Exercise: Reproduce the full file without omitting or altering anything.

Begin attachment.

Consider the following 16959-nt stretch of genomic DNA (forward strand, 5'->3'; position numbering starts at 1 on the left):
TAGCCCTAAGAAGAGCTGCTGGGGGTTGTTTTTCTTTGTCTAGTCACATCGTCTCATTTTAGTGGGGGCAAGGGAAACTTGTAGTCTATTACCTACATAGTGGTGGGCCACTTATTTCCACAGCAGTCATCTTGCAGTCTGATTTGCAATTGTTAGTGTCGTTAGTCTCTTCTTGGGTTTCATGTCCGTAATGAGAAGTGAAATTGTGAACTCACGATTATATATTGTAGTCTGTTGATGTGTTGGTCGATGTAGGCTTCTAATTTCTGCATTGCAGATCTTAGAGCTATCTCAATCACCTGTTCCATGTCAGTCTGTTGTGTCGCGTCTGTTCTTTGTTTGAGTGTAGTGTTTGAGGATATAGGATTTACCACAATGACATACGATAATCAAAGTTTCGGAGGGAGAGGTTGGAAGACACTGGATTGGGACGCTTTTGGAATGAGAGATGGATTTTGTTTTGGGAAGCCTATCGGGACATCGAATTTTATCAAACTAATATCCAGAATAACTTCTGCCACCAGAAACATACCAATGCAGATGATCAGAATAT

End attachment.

Consider the following 16959-nt stretch of genomic DNA (forward strand, 5'->3'; position numbering starts at 1 on the left):
TAGCCCTAAGAAGAGCTGCTGGGGGTTGTTTTTCTTTGTCTAGTCACATCGTCTCATTTTAGTGGGGGCAAGGGAAACTTGTAGTCTATTACCTACATAGTGGTGGGCCACTTATTTCCACAGCAGTCATCTTGCAGTCTGATTTGCAATTGTTAGTGTCGTTAGTCTCTTCTTGGGTTTCATGTCCGTAATGAGAAGTGAAATTGTGAACTCACGATTATATATTGTAGTCTGTTGATGTGTTGGTCGATGTAGGCTTCTAATTTCTGCATTGCAGATCTTAGAGCTATCTCAATCACCTGTTCCATGTCAGTCTGTTGTGTCGCGTCTGTTCTTTGTTTGAGTGTAGTGTTTGAGGATATAGGATTTACCACAATGACATACGATAATCAAAGTTTCGGAGGGAGAGGTTGGAAGACACTGGATTGGGACGCTTTTGGAATGAGAGATGGATTTTGTTTTGGGAAGCCTATCGGGACATCGAATTTTATCAAACTAATATCCAGAATAACTTCTGCCACCAGAAACATACCAATGCAGATGATCAGAATAT